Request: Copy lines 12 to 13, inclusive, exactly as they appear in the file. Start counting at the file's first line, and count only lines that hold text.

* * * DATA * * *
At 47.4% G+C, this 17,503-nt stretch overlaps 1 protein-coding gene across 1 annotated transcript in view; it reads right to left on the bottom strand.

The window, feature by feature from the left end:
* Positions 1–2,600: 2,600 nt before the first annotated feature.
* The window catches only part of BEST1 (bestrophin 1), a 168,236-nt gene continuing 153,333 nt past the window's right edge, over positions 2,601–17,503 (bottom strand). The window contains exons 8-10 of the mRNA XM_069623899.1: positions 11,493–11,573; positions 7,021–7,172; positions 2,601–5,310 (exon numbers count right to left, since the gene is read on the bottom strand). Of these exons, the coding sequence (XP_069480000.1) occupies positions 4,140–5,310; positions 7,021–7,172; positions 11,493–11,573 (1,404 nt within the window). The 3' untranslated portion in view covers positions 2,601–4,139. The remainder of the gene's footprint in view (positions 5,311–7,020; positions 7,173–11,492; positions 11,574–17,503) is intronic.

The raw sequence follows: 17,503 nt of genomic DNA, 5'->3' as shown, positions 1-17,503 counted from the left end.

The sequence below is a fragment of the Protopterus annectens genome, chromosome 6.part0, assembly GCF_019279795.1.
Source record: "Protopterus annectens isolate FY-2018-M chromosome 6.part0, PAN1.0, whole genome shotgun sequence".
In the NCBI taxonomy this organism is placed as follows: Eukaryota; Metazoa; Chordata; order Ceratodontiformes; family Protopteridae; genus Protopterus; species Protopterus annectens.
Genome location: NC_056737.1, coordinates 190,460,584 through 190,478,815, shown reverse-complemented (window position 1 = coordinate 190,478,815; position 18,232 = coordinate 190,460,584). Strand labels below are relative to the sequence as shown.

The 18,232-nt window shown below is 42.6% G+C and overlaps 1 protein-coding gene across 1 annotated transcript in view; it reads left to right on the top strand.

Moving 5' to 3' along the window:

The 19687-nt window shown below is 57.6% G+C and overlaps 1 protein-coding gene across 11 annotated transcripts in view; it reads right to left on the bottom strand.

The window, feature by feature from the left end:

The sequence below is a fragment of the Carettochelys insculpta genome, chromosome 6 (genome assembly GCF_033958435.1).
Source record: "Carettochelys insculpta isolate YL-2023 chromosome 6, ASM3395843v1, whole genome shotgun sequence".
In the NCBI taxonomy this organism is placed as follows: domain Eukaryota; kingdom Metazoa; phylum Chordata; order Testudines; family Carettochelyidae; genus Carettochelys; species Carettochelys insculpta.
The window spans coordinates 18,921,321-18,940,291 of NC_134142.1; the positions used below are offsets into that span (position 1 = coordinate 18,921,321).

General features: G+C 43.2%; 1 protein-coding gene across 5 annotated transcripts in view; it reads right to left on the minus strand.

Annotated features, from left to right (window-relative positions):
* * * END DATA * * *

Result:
The 19687-nt window shown below is 57.6% G+C and overlaps 1 protein-coding gene across 11 annotated transcripts in view; it reads right to left on the bottom strand.

The window, feature by feature from the left end: